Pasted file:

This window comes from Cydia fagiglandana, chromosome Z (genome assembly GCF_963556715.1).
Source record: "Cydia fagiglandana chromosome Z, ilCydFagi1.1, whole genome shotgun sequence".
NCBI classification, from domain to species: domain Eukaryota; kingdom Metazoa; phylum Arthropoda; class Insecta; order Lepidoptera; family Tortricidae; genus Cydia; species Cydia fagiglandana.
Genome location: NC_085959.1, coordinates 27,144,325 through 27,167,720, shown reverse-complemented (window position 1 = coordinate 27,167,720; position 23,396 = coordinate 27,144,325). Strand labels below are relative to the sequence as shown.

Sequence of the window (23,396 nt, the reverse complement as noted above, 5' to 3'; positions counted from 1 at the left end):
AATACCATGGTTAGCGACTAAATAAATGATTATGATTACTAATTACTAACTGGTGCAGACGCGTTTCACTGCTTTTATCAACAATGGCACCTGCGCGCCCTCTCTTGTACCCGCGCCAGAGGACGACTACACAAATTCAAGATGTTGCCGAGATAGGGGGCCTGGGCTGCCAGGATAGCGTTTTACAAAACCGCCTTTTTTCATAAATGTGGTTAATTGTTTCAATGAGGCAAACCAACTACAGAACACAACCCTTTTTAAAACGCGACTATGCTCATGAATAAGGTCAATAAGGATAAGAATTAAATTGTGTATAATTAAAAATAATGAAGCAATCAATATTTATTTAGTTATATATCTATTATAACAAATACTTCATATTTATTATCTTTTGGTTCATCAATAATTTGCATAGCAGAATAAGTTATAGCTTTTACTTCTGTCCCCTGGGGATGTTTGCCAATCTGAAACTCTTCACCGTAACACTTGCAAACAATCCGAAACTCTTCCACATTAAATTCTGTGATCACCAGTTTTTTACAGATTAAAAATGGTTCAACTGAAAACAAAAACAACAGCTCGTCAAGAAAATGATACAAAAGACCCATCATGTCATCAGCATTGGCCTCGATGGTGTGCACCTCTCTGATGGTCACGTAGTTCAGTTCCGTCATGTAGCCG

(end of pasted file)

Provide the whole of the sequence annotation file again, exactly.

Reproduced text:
This window comes from Cydia fagiglandana, chromosome Z (genome assembly GCF_963556715.1).
Source record: "Cydia fagiglandana chromosome Z, ilCydFagi1.1, whole genome shotgun sequence".
NCBI classification, from domain to species: domain Eukaryota; kingdom Metazoa; phylum Arthropoda; class Insecta; order Lepidoptera; family Tortricidae; genus Cydia; species Cydia fagiglandana.
Genome location: NC_085959.1, coordinates 27,144,325 through 27,167,720, shown reverse-complemented (window position 1 = coordinate 27,167,720; position 23,396 = coordinate 27,144,325). Strand labels below are relative to the sequence as shown.

Sequence of the window (23,396 nt, the reverse complement as noted above, 5' to 3'; positions counted from 1 at the left end):
AATACCATGGTTAGCGACTAAATAAATGATTATGATTACTAATTACTAACTGGTGCAGACGCGTTTCACTGCTTTTATCAACAATGGCACCTGCGCGCCCTCTCTTGTACCCGCGCCAGAGGACGACTACACAAATTCAAGATGTTGCCGAGATAGGGGGCCTGGGCTGCCAGGATAGCGTTTTACAAAACCGCCTTTTTTCATAAATGTGGTTAATTGTTTCAATGAGGCAAACCAACTACAGAACACAACCCTTTTTAAAACGCGACTATGCTCATGAATAAGGTCAATAAGGATAAGAATTAAATTGTGTATAATTAAAAATAATGAAGCAATCAATATTTATTTAGTTATATATCTATTATAACAAATACTTCATATTTATTATCTTTTGGTTCATCAATAATTTGCATAGCAGAATAAGTTATAGCTTTTACTTCTGTCCCCTGGGGATGTTTGCCAATCTGAAACTCTTCACCGTAACACTTGCAAACAATCCGAAACTCTTCCACATTAAATTCTGTGATCACCAGTTTTTTACAGATTAAAAATGGTTCAACTGAAAACAAAAACAACAGCTCGTCAAGAAAATGATACAAAAGACCCATCATGTCATCAGCATTGGCCTCGATGGTGTGCACCTCTCTGATGGTCACGTAGTTCAGTTCCGTCATGTAGCCG